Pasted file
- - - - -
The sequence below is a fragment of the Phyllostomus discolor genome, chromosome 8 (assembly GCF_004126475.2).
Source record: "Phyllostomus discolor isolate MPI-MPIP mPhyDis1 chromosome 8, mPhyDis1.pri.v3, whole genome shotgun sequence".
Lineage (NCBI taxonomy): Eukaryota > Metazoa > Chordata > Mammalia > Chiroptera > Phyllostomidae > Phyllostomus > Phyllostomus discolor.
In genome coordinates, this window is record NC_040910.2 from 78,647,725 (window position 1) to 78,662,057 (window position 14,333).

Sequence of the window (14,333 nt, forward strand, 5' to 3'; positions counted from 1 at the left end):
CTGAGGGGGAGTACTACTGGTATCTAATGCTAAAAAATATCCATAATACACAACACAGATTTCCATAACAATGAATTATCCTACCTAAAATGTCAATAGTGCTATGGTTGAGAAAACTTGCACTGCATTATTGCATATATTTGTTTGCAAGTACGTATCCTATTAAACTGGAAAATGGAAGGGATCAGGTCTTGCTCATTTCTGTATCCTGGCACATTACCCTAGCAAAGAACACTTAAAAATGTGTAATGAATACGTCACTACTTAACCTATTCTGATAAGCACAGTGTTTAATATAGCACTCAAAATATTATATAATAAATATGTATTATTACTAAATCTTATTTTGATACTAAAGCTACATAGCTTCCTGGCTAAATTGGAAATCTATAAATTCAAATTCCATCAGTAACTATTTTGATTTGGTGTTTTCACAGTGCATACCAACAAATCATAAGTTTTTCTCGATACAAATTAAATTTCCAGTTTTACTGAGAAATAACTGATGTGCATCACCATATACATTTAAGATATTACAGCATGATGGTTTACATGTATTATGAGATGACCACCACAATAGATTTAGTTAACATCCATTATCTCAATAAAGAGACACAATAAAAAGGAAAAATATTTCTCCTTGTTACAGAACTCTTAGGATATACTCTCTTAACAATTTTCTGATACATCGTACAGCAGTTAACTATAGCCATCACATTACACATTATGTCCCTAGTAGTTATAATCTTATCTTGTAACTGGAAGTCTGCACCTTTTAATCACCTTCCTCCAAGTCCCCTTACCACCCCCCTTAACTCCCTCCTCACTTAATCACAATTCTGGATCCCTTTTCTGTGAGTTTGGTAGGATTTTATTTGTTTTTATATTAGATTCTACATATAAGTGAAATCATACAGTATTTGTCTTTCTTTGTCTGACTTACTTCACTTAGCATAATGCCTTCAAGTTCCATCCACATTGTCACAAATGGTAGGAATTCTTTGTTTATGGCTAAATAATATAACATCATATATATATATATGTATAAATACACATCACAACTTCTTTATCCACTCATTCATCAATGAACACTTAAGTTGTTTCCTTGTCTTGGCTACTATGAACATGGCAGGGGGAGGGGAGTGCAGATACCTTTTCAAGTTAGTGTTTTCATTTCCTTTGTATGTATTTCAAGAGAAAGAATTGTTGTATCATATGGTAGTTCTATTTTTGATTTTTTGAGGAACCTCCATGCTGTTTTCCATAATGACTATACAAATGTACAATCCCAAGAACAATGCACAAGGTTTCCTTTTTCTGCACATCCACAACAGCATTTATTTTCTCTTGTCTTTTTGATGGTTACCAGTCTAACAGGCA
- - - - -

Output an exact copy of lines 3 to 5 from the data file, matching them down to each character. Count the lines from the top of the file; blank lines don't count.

Lineage (NCBI taxonomy): Eukaryota > Metazoa > Chordata > Mammalia > Chiroptera > Phyllostomidae > Phyllostomus > Phyllostomus discolor.
In genome coordinates, this window is record NC_040910.2 from 78,647,725 (window position 1) to 78,662,057 (window position 14,333).

Sequence of the window (14,333 nt, forward strand, 5' to 3'; positions counted from 1 at the left end):